“Inflection Point,” according to Apple, means success. Attention from IT management, at the very least, thinks it’s worth a closer look. (One possible meaning: A point on a curve at which the curvature changes from convex to concave or vice versa, also called flex point, point of inflection). Regardless of whether they’re talking about delivering digital music, connecting an online store to a brick-and-mortar retail presence, developing a unibody laptop chassis, driving ubiquitous Wi-Fi or, innovating smartphones and tablets, Apple has either been impossibly lucky or has managed to repeatedly anticipate and advance transformational technology trends, according to a report in the InformationWeek Magazine’s January 28, 2013 edition. Richard Hoffman described several scenarios surrounding the Apple Outlook Survey by InformationWeek. The article focused on more than 90% of 331 IT decision-makers who support iPhones and iPads or have plans in the making that do. The report says more than 80% support or plan to support Mac laptops and desktops. Furthermore, there’s reason to believe IT would like nothing more than to go back to the days of top-down hardware purchasing.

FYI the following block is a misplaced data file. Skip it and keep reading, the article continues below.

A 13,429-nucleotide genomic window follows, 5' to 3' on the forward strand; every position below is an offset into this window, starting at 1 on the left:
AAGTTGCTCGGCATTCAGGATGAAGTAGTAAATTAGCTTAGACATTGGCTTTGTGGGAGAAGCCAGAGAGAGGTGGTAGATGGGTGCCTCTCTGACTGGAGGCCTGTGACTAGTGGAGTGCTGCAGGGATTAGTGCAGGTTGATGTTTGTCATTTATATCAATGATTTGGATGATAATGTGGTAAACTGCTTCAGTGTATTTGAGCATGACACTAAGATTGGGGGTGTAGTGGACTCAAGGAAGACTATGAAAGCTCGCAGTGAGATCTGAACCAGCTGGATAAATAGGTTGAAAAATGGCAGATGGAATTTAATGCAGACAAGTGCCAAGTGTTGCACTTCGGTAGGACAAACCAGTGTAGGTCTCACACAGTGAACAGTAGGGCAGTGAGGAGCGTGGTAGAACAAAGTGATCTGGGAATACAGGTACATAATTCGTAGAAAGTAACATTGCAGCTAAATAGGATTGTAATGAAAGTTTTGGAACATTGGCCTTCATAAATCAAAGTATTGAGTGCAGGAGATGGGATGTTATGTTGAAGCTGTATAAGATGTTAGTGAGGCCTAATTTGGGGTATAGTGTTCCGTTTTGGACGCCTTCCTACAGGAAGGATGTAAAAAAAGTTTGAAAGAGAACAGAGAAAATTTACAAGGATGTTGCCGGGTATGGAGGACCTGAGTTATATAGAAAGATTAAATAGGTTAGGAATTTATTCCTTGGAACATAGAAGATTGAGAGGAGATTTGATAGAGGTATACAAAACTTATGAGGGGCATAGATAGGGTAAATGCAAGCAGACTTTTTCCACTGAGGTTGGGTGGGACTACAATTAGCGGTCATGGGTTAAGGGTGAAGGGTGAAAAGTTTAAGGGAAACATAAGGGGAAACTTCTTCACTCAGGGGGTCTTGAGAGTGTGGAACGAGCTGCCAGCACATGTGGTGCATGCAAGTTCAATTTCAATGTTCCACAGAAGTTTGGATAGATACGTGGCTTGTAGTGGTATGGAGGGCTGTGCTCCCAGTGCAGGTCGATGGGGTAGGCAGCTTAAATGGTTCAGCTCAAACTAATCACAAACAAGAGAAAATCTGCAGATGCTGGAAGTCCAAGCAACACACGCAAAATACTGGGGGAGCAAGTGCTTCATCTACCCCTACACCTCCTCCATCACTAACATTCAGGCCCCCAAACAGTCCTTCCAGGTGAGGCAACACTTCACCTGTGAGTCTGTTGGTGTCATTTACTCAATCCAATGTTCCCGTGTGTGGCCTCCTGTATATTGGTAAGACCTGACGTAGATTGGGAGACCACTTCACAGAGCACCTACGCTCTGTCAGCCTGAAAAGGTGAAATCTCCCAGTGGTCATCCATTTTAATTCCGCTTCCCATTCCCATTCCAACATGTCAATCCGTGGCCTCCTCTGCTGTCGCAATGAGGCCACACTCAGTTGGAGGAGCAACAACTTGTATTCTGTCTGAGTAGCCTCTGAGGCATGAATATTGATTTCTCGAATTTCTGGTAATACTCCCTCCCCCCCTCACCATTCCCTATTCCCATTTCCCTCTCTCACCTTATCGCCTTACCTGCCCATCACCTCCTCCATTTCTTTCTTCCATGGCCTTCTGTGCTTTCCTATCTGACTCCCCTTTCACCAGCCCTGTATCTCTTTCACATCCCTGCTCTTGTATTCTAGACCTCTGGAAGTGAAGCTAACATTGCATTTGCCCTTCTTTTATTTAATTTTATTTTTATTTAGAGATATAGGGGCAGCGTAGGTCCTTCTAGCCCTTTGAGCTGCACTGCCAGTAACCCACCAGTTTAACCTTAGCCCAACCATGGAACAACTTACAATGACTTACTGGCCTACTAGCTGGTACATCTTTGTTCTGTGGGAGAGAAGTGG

Hoffman reports that i-devices are here to stay. But enterprise support is weak and IT is calling for ways to manage them more efficiently and securely.

The kind of change the survey represents can’t be overstated. Many IT pros remember, not that long ago, Apples’ presence in the enterprise outside of a few markets, was negligible. One respondent said “Apple products are nice, but they are not really suited to the enterprise because we have no means of ensuring their security. Apple is slow to release security updates for known exploits. Their products are fine for home use and small business, but they have an outdated approach to security that is not acceptable.” The respondent continued on with his opinion, “If they do not make the necessary implementations, they will not be an IT enterprise ‘go-to’ solution. One example is when Apple abruptly killed its well-regarded Xserve Rack-Mount Server Line two years ago; IT pros saw it as one more bit of proof. The bottom line is that Apple is not a reliable partner.” In short, IT Pros aren’t enthusiastic about having Apple gear in their data center.